Child Custody In Tennessee

Child Custody In Tennessee

Tennessee is a parenting plan state, and that is a good thing. This approach has eliminated the need for parents to attack one another. Rather than custodial and noncustodial parent, Tennessee uses the terms Primary Residential Parent and Alternative Residential Parent. The parenting plan contemplates that both parents continue to have parenting rights and responsibilities. The parenting plan also provides whether the primary residential parent, the alternative residential parent, or both parents jointly make decisions regarding the child's education, nonemergency health care, extracurricular activities and/or religion.

The parenting plan contemplates that when a parent is exercising their time with the child they are acting as a responsible parent. That is, subject to the court's parenting plan's specific provisions, both parents remain fully empowered to parent, just as before the divorce.

Each parent is to be free to parent as they deem fit, subject to the normal rules of law and the following. The parenting plan provides that the following are essential parental rights and responsibilities.

The term custody is seldom used in Tennessee. Each parent has specific parenting responsibilities and parenting rights. This is considered joint custody.

The amount of time each parent shall spend with the child(ren) is dependent upon the facts and circumstances of the parties. It is typical under the parenting plan law for the court to seek as balanced of an arrangement as possible, with the central tenant or central concern for the court is what is best for the child.

Most courts seem to give great weight to how the parties have handled their shared parental responsibilities while married and when applicable, while separated.

Tennessee now requires either mediation or arbitration if a dispute arises concerning the implementation of the parenting plan unless specifically ordered otherwise.


Under T.C.A. § 36-6-101 of Tennessee law, both parents are entitled to the following rights:

(1) The right to unimpeded telephone conversations with the child at least twice a week at reasonable times and for reasonable durations;

(2) The right to send mail to the child which the other parent shall not open or censor;

(3) The right to receive notice and relevant information as soon as practicable but within twenty-four (24) hours of any event of hospitalization, major illness or death of the child;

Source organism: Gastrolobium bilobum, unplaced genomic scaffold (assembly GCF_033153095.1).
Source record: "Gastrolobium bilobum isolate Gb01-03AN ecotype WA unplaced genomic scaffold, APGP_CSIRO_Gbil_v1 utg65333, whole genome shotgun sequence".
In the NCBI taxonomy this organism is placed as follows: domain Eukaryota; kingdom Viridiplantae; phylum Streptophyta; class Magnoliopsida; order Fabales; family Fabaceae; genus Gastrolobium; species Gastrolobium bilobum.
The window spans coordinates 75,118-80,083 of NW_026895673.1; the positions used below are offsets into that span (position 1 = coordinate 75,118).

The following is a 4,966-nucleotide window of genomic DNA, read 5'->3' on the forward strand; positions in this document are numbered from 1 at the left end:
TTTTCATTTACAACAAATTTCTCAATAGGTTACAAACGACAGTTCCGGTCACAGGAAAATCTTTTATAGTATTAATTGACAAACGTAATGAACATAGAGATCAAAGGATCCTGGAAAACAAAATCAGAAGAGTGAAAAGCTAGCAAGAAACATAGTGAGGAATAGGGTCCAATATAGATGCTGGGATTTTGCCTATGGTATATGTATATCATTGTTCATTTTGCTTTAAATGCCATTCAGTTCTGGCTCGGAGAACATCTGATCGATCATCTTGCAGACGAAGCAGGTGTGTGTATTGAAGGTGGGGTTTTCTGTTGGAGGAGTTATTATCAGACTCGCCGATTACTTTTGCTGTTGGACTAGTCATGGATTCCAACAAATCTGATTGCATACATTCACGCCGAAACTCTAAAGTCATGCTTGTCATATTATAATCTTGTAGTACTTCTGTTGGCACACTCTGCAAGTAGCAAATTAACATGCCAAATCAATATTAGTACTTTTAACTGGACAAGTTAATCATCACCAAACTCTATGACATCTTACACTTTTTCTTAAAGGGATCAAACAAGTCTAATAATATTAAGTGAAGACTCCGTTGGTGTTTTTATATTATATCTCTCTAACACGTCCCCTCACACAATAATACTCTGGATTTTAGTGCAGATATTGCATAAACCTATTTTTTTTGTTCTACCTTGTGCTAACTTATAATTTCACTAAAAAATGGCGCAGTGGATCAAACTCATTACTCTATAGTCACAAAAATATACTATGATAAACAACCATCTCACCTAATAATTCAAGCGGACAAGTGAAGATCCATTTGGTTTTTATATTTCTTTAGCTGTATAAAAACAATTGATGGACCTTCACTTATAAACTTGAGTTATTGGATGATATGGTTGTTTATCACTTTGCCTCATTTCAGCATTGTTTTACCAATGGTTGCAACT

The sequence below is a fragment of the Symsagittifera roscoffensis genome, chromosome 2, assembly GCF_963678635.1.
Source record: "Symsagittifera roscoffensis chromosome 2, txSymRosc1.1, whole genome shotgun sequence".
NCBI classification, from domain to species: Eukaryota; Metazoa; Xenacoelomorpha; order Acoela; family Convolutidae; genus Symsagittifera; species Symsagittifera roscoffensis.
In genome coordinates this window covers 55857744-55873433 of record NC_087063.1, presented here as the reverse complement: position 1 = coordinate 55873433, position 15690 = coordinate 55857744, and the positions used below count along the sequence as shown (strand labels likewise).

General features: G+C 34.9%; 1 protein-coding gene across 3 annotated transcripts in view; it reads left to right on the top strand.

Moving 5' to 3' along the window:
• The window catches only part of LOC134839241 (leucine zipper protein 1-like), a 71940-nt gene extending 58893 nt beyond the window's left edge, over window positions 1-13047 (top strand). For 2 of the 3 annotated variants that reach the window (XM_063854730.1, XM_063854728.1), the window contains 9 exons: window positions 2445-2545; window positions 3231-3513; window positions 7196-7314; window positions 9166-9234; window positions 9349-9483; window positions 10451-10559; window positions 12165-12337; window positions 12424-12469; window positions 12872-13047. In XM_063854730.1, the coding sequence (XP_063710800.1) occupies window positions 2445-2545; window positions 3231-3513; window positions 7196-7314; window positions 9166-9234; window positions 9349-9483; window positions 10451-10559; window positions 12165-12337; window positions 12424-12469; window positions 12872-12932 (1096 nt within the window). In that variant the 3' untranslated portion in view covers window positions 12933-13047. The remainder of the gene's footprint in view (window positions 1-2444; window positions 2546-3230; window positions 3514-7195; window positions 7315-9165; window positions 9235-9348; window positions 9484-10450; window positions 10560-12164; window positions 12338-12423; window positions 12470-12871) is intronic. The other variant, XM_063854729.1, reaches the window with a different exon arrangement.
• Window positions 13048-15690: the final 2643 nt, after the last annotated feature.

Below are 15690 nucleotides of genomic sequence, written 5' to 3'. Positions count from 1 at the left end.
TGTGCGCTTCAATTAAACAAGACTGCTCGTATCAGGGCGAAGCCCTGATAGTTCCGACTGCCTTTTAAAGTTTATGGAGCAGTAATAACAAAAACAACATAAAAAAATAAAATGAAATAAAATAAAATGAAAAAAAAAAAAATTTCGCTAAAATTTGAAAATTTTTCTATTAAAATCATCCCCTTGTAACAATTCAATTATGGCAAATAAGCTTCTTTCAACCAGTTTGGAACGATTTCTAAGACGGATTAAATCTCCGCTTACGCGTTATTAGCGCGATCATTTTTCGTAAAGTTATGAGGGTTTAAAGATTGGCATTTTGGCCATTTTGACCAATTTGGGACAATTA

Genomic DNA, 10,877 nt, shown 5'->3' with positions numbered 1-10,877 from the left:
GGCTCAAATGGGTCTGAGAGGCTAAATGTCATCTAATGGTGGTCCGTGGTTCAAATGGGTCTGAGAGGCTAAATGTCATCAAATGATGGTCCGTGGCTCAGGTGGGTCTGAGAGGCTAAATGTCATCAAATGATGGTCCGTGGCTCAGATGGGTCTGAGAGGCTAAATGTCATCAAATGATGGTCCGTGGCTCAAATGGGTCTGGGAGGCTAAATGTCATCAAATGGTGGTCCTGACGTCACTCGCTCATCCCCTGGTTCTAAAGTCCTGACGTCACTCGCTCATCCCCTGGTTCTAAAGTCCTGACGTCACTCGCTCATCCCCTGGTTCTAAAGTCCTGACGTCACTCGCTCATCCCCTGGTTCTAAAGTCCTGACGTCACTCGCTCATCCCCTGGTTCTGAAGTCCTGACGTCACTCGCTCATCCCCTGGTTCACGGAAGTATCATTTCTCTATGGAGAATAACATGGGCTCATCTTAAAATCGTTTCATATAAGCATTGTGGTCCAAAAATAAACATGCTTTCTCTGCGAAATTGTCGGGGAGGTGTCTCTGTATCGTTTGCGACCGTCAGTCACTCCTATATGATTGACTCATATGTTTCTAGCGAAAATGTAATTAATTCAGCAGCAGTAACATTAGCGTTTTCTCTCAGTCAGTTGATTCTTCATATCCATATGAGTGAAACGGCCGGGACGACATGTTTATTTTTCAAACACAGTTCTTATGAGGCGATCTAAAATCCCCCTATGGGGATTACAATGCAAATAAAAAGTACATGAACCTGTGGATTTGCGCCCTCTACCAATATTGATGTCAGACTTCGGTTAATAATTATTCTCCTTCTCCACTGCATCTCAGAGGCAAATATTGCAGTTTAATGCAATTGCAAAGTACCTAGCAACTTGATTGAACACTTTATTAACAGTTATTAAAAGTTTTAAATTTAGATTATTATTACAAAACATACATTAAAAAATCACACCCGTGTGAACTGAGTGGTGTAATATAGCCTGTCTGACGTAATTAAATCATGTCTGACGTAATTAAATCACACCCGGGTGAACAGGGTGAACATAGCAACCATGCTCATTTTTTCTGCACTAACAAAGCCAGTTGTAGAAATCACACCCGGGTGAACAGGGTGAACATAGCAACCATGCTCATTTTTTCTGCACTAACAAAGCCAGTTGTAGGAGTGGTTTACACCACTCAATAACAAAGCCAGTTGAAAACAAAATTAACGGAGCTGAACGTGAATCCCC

(4) The right to receive directly from the child's school any school records customarily made available to parents. (The school may require a written request which includes a current mailing address and upon payment of reasonable costs of duplicating.) These include copies of the child's report cards, attendance records, names of teachers, class schedules, and standardized test scores;

(5) Unless otherwise provided by law, the right to receive copies of the child's medical health or other treatment records directly from the physician or health care provider who provided treatment or health care. (The keeper of the records may require a written request which contains a current mailing address and the payment of reasonable costs of duplication.) No person who receives the mailing address of a parent as a result of this requirement shall provide such address to the other parent or a third person;

(6) The right to be free of unwarranted derogatory remarks made about the parent or his or her family by the other parent to the child or in the presence of the child;

(7) The right to be given at least forty-eight (48) hours notice, whenever possible, of all extra-curricular activities, and the opportunity to participate or observe them. These include the following: school activities, athletic activities, church activities and other activities where parental participation or observation would be appropriate;

(8) The right to receive from the other parent, in the event the other parent leaves the state with the minor child or children for more than two (2) days, an itinerary including telephone numbers for use in the event of an emergency;

(9) The right to access and participation in education on the same basis that is provided to all parents. This includes the right of access to the child for lunch and other activities. However participation or access must be reasonable and not interfere with day-to-day operations or with the child's educational performance.


The Tennessee statute (T.C.A. § 36-6-1 08) which governs the notice to be given in connection with the relocation of a parent reads in pertinent part as follows:

If a parent who is spending intervals of time with a child desires to relocate outside the state or more than one hundred (100) miles from the other parent within the state, the relocating parent shall send a notice to the other parent at the other parent's last known address by registered or certified mail. Unless excused by the court for exigent circumstances, the notice shall be mailed not later than sixty (60) days prior to the move. The notice shall contain the following:

(1) Statement of intent to move;

(2) Location of proposed new residence;

(3) Reasons for proposed relocation; and

(4) Statement that the other parent may file a petition in opposition to the move within thirty (30) days of receipt of the notice.

Family Law and Divorce

Relocations/Move Aways